On October 12, a hearing against two prominent activists began in Atyrau, the oil capital of Kazakhstan. Max Bokaev and Talgat Ayan were arrested just after the first major rally against an unpopular land reform on April 24.
The reforms would have increased the number of years that foreigners are allowed to rent agricultural land from 10 to 25 years, and enabled land to be sold or leased at auctions. Those opposed to these reforms argue that — due to corruption — only the powerful and rich will benefit from the amendments, leaving the rest of the population without land.
The protests began on April 24 in Atyrau, when oil workers and thousands of people from rural areas cried out against land reform at the main square, urging authorities to stop the harassment against activists who support the movement. The mayor arrived and told those gathered that the rally was illegal and that they must leave the square. They did not follow his orders, however, and as the crowd grew, he returned, offering to present the people’s demands in writing to the government. He also promised to have a detailed answer by May 21 and assured those at the rally that they would not be prosecuted by the authorities.
The demonstrations then grew in size and spread to many other cities, including Astana, Almaty and Karaganda over the following weeks. Dozens of people, including journalists, were detained.
On May 5, after this wave of protest, Kazakh President Nursultan Nazarbaev, who has ruled the country since the collapse of the Soviet Union in 1991, declared a one-year moratorium on amending a number of rules in the land code. In August, he extended the moratorium to five years, saying that the government needed time to review the amendments and explain their necessity to the people.
Despite the fact that a moratorium was declared, the government moved to punish Bokaev and Ayan. They were sentenced to 15 days of administrative detention for organizing an unsanctioned rally in May and the National Security Committee initiated a criminal investigation against them. As part of the investigation, their homes and those of six other human rights defenders were searched, and documents, computers, telephones and USB drives were seized.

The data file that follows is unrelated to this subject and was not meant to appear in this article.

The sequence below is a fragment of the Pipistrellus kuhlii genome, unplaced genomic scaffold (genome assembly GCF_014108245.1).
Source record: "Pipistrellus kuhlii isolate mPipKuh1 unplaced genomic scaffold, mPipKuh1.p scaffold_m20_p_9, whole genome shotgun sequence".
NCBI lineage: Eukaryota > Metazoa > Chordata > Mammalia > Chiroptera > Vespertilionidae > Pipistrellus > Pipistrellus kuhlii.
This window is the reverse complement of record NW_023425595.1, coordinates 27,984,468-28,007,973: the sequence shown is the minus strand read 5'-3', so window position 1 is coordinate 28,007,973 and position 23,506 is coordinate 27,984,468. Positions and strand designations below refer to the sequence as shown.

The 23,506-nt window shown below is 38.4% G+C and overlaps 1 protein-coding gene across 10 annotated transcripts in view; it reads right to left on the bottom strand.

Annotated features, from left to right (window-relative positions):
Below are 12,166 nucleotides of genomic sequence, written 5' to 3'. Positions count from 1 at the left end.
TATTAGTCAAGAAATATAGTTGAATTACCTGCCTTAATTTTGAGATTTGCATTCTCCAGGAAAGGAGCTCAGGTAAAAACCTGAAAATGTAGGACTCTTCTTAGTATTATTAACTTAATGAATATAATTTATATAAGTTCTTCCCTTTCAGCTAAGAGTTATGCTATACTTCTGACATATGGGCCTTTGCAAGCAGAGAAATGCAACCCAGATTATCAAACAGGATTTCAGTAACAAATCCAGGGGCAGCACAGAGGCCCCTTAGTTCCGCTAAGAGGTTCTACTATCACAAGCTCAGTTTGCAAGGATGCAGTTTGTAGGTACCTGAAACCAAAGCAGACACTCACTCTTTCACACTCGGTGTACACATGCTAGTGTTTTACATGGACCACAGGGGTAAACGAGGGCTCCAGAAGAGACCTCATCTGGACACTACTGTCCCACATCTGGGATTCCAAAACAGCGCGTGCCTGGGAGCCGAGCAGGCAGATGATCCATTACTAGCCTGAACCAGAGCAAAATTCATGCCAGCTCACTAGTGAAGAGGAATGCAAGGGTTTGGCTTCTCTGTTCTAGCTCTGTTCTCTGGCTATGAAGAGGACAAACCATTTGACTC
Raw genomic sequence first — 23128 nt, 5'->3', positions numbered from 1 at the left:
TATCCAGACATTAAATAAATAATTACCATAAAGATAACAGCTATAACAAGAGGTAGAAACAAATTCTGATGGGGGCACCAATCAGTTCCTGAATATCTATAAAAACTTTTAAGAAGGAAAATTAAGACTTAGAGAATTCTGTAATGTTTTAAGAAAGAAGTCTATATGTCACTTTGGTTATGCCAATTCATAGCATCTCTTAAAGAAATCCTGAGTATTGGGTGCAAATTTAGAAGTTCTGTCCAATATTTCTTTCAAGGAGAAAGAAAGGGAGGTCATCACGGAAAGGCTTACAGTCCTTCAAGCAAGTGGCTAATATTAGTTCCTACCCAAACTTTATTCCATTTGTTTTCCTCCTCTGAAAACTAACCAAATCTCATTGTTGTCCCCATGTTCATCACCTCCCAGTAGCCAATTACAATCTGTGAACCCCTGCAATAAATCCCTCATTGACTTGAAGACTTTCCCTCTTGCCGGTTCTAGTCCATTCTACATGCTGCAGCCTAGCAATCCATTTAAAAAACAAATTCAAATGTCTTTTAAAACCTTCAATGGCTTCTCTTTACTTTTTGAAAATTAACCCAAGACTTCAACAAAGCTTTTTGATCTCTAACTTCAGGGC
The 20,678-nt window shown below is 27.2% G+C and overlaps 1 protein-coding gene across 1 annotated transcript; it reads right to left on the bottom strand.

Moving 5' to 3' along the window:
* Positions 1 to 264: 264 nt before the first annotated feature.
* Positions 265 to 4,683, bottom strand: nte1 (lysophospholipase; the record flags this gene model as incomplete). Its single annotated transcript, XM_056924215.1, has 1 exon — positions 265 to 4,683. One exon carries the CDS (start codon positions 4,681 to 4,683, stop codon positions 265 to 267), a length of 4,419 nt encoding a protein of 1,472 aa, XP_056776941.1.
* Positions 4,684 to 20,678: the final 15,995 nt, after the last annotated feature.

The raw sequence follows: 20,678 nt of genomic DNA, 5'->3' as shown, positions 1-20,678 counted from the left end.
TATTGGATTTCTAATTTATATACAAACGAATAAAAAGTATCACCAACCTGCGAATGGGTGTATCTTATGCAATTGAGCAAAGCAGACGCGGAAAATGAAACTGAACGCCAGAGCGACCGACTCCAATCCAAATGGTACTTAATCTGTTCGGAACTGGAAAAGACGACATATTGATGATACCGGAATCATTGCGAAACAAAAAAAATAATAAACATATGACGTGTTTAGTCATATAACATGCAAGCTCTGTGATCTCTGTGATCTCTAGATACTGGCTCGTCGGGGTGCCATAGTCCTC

While in pre-trial detention, the poor quality of food, cold and lack of regular access to a doctor and medicine seriously affected Bokaev’s health, who suffers from a number of chronic diseases, including hepatitis C. Their detention was repeatedly extended, and the charges they faced were changed multiple times. On September 30, they were officially indicted and accused of incitement of hatred, dissemination of false information and organizing an unlawful demonstration — charges that could lead to 10 years in prison if they are convicted.
Kazakhstan has been repeatedly criticized by NGOs and international organizations, including the United Nations, for using the law against individuals exercising their right to freedom of expression, including the broadly formulated offense of incitement to “social, national, clan, class or religious discord” that is now being used against Bokaev and Ayan. In August, the U.N. Human Rights Committee noted that there is corruption in Kazakhstan’s judiciary and that its independence is not sufficiently secured under the law. The United Nations urged Kazakhstan to take all measures necessary to safeguard, in law and practice, the independence of the judiciary and guarantee the competence, independence and tenure of judges.
Amnesty International, Human Rights Watch and other international organizations are urging the Kazakh authorities to drop all charges against Bokaev and Ayan and release them immediately and unconditionally. They argue that they are prisoners of conscience, detained solely for exercising their right to freedom of expression and intent to exercise their right to peaceful assembly. Dozens of national and international observers will be watching the trial.
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